A Framework for Defining a Role for Insurers in “Uninsurable” Risks: Insights from COVID-19

Photo by Daniel Schludi on Unsplash

Howard Kunreuther and I recently collaborated to develop a decision-making framework for evaluating strategies for dealing with the impacts of risks traditionally considered uninsurable — such as COVID-19.

This article is available here from the NAIC’s Center for Insurance Policy & Research.

While many have viewed insurability as a binary choice with respect to a risk (i.e., insurable or uninsurable), insurability is more appropriately considered on a continuum, ranging from easy-to-insure, such as automobile or life insurance, to difficult-to-insure, such as pandemic, loss of the electrical grid, and other extreme catastrophic risks.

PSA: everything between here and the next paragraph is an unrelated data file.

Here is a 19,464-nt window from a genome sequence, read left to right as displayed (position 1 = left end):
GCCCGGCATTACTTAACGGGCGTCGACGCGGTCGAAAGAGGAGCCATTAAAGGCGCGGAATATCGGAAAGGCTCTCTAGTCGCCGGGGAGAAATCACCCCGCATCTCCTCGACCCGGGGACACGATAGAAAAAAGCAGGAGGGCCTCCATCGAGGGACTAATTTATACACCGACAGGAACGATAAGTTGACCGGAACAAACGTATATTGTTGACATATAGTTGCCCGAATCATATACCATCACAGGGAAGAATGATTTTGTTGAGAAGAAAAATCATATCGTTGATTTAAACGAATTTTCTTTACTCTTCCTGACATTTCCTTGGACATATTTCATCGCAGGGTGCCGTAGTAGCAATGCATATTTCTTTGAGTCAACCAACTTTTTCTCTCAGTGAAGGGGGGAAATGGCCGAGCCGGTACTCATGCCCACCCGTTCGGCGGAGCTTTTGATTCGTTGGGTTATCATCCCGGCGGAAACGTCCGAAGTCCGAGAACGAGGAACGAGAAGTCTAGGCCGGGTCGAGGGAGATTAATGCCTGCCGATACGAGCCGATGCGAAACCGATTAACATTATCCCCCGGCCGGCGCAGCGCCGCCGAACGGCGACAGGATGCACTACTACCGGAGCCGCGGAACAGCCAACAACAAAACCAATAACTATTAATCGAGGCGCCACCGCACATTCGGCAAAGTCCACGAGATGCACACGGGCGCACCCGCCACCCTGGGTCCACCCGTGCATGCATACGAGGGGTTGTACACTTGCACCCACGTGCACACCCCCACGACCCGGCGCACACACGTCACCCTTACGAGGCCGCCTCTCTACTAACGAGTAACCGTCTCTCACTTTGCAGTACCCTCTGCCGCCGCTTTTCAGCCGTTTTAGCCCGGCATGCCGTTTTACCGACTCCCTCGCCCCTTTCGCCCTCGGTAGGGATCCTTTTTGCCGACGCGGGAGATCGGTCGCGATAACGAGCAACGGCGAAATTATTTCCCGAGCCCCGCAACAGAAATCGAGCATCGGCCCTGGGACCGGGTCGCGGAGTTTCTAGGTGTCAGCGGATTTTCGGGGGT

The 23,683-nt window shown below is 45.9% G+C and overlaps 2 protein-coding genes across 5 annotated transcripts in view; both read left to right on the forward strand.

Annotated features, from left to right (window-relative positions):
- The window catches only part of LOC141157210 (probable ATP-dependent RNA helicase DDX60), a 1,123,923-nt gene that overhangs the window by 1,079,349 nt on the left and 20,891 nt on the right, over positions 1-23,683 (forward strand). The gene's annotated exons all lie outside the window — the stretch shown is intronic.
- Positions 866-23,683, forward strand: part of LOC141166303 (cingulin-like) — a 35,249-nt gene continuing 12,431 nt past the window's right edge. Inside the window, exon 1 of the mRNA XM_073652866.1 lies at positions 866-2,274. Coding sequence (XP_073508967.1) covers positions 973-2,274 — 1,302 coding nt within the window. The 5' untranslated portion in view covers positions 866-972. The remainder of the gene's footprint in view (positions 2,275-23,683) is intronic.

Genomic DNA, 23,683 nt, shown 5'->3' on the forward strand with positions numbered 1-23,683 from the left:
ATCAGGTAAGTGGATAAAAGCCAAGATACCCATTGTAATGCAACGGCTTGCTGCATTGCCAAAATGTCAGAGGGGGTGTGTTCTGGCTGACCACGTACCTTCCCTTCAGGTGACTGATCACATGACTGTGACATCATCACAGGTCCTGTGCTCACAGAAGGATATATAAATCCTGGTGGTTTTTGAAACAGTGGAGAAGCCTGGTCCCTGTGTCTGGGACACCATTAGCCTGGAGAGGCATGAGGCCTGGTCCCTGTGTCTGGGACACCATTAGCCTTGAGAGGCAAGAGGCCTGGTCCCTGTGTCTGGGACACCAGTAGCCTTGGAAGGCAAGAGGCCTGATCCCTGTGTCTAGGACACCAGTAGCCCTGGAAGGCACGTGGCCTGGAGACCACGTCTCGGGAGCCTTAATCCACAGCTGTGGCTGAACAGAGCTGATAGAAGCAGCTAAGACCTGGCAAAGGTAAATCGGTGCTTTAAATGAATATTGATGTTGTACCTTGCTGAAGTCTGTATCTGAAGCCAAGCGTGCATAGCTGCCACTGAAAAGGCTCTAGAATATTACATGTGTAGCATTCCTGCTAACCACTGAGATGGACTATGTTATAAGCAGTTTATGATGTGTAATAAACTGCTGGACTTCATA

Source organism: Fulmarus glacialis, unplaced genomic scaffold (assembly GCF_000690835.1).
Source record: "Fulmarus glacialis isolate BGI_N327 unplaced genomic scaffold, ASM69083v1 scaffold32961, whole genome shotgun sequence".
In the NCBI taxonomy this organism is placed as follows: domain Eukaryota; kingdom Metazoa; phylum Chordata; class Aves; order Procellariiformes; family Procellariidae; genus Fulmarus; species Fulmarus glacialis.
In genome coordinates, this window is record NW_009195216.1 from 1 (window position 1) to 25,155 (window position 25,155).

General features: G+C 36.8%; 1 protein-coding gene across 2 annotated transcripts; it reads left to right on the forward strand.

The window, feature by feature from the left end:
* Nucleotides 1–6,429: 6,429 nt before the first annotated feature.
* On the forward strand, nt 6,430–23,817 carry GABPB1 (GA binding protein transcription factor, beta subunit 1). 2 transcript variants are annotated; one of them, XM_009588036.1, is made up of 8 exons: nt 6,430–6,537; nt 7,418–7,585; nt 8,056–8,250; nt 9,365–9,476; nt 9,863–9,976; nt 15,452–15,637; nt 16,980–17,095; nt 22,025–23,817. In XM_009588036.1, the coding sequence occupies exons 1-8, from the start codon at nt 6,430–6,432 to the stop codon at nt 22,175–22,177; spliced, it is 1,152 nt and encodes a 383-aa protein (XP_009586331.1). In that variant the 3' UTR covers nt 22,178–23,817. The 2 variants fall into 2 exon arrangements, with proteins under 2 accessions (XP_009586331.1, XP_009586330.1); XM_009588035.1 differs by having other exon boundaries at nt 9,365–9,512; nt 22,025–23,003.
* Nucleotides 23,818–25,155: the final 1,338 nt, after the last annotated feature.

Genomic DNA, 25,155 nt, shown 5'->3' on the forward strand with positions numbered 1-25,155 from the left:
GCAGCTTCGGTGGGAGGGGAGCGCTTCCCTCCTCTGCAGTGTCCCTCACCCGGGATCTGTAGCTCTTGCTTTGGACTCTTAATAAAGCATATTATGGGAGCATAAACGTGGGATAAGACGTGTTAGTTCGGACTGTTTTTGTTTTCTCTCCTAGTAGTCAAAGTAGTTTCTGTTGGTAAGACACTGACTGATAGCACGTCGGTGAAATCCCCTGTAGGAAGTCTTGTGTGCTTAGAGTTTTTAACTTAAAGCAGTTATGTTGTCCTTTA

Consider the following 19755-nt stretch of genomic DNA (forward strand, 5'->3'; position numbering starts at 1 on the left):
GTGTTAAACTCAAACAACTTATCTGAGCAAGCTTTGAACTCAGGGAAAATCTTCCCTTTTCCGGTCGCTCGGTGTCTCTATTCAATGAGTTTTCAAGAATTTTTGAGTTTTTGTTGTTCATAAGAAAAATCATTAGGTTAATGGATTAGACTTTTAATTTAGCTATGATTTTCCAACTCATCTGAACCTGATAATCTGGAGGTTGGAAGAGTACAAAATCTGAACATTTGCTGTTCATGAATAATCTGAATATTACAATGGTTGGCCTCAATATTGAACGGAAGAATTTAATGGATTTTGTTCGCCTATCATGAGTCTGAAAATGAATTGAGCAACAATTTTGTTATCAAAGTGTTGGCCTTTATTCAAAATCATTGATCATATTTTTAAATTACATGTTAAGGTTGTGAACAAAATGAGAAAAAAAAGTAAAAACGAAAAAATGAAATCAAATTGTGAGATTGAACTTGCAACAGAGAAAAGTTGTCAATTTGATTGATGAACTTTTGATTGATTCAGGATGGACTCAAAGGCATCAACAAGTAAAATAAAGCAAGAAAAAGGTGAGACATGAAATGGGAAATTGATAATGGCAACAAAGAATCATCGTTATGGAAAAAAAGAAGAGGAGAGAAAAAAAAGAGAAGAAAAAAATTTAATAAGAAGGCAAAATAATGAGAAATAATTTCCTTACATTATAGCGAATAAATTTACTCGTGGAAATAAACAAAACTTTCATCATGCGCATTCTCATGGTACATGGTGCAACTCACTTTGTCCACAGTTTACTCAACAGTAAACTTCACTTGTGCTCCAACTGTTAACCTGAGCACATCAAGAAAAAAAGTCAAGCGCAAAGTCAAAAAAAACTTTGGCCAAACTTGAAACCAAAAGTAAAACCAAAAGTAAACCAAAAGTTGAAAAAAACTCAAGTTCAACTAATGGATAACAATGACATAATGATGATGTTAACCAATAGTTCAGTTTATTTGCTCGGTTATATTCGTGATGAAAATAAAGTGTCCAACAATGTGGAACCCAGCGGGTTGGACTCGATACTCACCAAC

As explained in this article, insurance should be part of a risk management strategy to support businesses, non-profits, and local governments to address the risks they face — even if those risks are difficult to insure by traditional measures. The insurance industry can play an important role either through the continued development of ad hoc state-by-state initiatives, a private-public partnership in which the insurance industry commits its servicing capabilities, or a private-public partnership drawing on both its servicing and risk-bearing capabilities. The recent pandemic offers an opportunity to examine the role of insurance in providing protection and reducing losses from other catastrophic and systemic risks facing society today.



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